But her new friend has secrets of her own. She can’t stay in Havnestad, or on two legs, unless Evie finds a way to help her. Now Evie will do anything to save her friend’s humanity, along with her prince’s heart—harnessing the power of her magic, her ocean, and her love until she discovers, too late, the truth of her bargain.

Sea Witch had a lot of potential, and I think with some fine-tuning it could have been really good. Unfortunately, I was all hyped up for a dark Ursula origin story, but this book turned out to be more of a romance that really dragged in the beginning.

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The Silent Patient by Alex Michaelides

The Silent Patient by Alex MichaelidesThe Silent Patient by Alex Michaelides
Genre: Thriller
Release Date: 5th February 2019
Publisher: Orion
Source: Bought
Add it: Goodreads
Rating: four-stars

Alicia Berenson’s life is seemingly perfect. A famous painter married to an in-demand fashion photographer, she lives in a grand house with big windows overlooking a park in one of London’s most desirable areas. One evening her husband Gabriel returns home late from a fashion shoot, and Alicia shoots him five times in the face, and then never speaks another word.

Alicia’s refusal to talk, or give any kind of explanation, turns a domestic tragedy into something far grander, a mystery that captures the public imagination and casts Alicia into notoriety. The price of her art skyrockets, and she, the silent patient, is hidden away from the tabloids and spotlight at the Grove, a secure forensic unit in North London.

Theo Faber is a criminal psychotherapist who has waited a long time for the opportunity to work with Alicia. His determination to get her to talk and unravel the mystery of why she shot her husband takes him down a twisting path into his own motivations—a search for the truth that threatens to consume him...

I read this book as a buddy read with Amy and Steffi, and we all ended up powering through it in record time (and completely ignoring any deadlines we’d set ourselves), so I think that says a lot about what The Silent Patient is like.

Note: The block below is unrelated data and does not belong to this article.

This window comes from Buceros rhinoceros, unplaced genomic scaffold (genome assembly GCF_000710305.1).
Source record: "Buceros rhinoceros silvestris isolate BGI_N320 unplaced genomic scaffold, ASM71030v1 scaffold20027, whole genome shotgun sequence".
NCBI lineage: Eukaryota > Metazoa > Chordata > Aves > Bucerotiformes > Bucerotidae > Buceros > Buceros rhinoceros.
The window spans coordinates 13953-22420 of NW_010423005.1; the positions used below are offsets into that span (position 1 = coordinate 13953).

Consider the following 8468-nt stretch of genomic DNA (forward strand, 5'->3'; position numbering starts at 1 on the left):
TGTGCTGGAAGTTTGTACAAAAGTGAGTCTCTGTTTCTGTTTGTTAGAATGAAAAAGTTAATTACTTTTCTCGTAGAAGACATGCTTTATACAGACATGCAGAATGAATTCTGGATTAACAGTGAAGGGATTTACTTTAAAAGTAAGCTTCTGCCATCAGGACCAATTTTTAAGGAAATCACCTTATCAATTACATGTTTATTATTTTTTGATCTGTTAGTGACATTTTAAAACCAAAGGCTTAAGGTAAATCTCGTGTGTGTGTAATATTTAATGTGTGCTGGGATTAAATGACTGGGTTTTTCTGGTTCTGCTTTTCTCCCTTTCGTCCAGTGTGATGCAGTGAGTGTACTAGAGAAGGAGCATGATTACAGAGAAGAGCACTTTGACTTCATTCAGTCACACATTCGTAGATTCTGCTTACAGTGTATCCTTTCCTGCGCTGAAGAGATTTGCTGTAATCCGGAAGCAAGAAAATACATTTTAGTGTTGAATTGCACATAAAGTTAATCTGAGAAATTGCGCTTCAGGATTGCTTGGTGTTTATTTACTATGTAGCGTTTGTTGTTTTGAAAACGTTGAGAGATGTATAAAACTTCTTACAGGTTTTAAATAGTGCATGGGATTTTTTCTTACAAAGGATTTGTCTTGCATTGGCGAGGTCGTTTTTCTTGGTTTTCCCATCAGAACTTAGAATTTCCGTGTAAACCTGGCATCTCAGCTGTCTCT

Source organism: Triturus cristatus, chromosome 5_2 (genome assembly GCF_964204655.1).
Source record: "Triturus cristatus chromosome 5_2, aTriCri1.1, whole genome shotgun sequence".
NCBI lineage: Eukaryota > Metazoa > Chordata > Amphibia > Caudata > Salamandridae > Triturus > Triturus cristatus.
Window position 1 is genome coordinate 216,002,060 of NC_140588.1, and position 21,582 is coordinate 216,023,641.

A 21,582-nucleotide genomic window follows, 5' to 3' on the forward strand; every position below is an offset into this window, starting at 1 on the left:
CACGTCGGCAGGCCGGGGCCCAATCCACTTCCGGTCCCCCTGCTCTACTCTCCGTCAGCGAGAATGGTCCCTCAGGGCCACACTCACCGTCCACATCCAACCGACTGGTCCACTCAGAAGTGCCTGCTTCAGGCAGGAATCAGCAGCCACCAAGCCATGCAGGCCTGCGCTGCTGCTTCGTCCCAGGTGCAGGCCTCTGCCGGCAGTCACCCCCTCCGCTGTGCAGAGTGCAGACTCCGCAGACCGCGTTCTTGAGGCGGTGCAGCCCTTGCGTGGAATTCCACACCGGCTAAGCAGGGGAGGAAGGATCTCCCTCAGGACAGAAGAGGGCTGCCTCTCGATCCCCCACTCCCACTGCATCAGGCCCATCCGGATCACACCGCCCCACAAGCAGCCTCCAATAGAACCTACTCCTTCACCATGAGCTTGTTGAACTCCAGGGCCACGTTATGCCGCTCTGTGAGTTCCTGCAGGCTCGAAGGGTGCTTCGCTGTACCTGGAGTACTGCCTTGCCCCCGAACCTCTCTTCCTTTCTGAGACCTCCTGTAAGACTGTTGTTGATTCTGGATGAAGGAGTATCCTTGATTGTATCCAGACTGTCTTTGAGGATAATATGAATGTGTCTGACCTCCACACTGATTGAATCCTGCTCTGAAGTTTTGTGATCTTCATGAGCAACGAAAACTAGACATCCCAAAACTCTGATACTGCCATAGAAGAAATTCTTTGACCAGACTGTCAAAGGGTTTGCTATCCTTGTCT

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Vengeful by V. E. Schwab

Vengeful by V. E. SchwabVengeful by V. E. Schwab
Series: Villains #2
Genre: Urban Fantasy
Release Date: 25th September 2018
Publisher: Tor
Source: Bought
Add it: Goodreads
Rating: four-stars

Sydney once had Serena—beloved sister, betrayed enemy, powerful ally. But now she is alone, except for her thrice-dead dog, Dol, and then there's Victor, who thinks Sydney doesn't know about his most recent act of vengeance.

Victor himself is under the radar these days—being buried and re-animated can strike concern even if one has superhuman powers. But despite his own worries, his anger remains. And Eli Ever still has yet to pay for the evil he has done.

I’ve been waiting years for Vengeful along with everyone else and I am so happy to say that it was a hit for me. I love books about people with powers, and books about horrible people (who are supposed to be horrible, anyway) so Vicious was one of my favourite books back in the day. I’d been cautiously anticipating Vengeful because I wasn’t sure if it would be as good as the first book (it wasn’t) but it was actually pretty freakin’ good.

Now, I’m sure you all have some important and pressing questions about this highly anticipated sequel, so I’m here to answer them.